Applying Drone Technology to the Research and Conservation of Snow Leopards in Mongolia
The endangered snow leopard (Panthera uncia) is an elusive mountain denizen which ranges over 12 countries in Central and South Asia, at elevations between 1,000 and 5,500m: Afghanistan, Bhutan, China, India, Kazakhstan, Kyrgyz Republic, Mongolia, Nepal, Pakistan, Russian Federation, Tajikistan, and Uzbekistan.
The future of the endangered snow leopard hinges upon reducing poaching of the cat and its prey, as well as resolving conflict with local pastoralists. Given the lack of roads and rugged terrain, and generally difficult ground access across much of snow leopard range, drone or unmanned aerial vehicles (UAV) could be very effective in supporting field work by mapping habitat or assessing the condition and productivity of vegetation at a micro-level, detecting and counting the prey of snow leopards, and anti-poaching patrolling, including detecting illegal mining activities.
In this project we seek to demonstrate the feasibility of using low-cost UAVs for explorations of remote and hard-to-reach snow leopard habitats. Specifically, we will mount a two-week long expedition to snow leopard habitats near Dalanzadgad, Mongolia with a fleet of three UAVs equipped with high resolution photographic cameras, high definition video cameras and thermal imaging cameras. We will conduct daily aerial transect surveys of snow leopard habitats including thermal imaging transects an hour before sunrise aimed at counting ungulate prey species; video transects in the late morning to visually locate prey species; and photographic (mapping) transects in the early afternoon for the purpose of mapping habitat and major vegetation types. The acquired photographs will be processed to produce geo-rectified photo-mosaics of habitats and three-dimensional digital surface models.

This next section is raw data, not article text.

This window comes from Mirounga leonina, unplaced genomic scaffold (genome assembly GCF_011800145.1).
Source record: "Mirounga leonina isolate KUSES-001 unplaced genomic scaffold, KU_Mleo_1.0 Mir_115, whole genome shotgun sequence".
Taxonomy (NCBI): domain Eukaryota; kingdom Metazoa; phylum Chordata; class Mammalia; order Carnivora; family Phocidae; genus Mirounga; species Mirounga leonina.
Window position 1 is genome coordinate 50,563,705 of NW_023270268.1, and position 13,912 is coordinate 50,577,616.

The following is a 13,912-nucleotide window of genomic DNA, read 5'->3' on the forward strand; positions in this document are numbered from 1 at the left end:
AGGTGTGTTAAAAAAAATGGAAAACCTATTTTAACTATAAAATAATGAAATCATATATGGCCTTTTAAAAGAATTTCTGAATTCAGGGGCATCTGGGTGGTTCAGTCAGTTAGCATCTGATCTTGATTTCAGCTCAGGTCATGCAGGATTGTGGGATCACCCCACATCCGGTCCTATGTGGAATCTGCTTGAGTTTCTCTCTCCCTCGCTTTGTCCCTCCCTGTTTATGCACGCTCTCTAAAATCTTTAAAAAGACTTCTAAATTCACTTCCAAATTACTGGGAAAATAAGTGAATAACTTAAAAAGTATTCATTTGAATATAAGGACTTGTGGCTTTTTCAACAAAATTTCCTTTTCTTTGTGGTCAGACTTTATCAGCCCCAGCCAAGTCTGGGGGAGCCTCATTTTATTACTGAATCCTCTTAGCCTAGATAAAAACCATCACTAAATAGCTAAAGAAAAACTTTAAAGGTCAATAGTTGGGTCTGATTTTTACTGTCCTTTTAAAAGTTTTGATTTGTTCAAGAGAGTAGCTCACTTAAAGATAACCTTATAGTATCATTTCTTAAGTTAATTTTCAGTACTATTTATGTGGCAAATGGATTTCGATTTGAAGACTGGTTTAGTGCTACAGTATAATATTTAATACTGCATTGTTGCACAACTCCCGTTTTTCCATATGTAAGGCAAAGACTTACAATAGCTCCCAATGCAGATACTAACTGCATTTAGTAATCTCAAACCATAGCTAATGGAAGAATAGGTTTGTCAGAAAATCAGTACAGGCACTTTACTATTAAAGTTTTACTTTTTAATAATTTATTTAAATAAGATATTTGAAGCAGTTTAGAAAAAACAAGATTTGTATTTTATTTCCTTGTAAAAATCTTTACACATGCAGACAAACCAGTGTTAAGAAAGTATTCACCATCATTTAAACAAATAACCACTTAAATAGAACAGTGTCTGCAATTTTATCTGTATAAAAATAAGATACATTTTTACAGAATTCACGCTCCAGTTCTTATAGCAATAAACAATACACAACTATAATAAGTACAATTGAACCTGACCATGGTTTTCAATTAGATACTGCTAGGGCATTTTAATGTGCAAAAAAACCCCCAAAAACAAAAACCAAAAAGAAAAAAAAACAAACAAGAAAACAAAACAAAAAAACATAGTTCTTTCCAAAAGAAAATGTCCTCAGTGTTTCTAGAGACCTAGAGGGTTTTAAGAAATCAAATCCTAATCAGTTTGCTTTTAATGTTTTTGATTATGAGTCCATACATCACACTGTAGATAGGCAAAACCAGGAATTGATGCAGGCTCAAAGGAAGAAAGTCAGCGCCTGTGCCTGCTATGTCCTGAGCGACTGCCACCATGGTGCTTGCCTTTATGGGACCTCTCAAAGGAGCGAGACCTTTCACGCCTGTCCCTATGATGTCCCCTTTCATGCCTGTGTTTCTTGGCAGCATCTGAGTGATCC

These UAVs may also be of value to mapping illegal gold mining activity in the Gurvan Saikhan National Park. Additionally, the UAV’s could also be used to for anti-poaching patrols, should this emerge as an increasing threat associated with large-scale infrastructure or mining projects in which migrant labor from China engage in wildlife trade (as is currently occurring in Africa, for example).
During this project, we will also train a Mongolian team on the operation of the UAVs to build local capacity for their use in snow leopard research and conservation.
This is a collaborative project between ConservationDrones.org and the Snow Leopard Conservancy. ConservationDrones.org is a non-profit with a mission to share knowledge of building and using low-cost UAVs for conservation-related applications with conservation workers and researchers worldwide, especially those in developing countries. The Snow Leopard Conservancy is a well-respected non-profit organization devoted solely to protecting and conserving the endangered snow leopard and its habitat in its 12 range countries of South, Central and East Asia.
We are actively raising funds for this project. If you would like to contribute, please click on the Donate button below and send us an email to inform us of your name and donation for our records.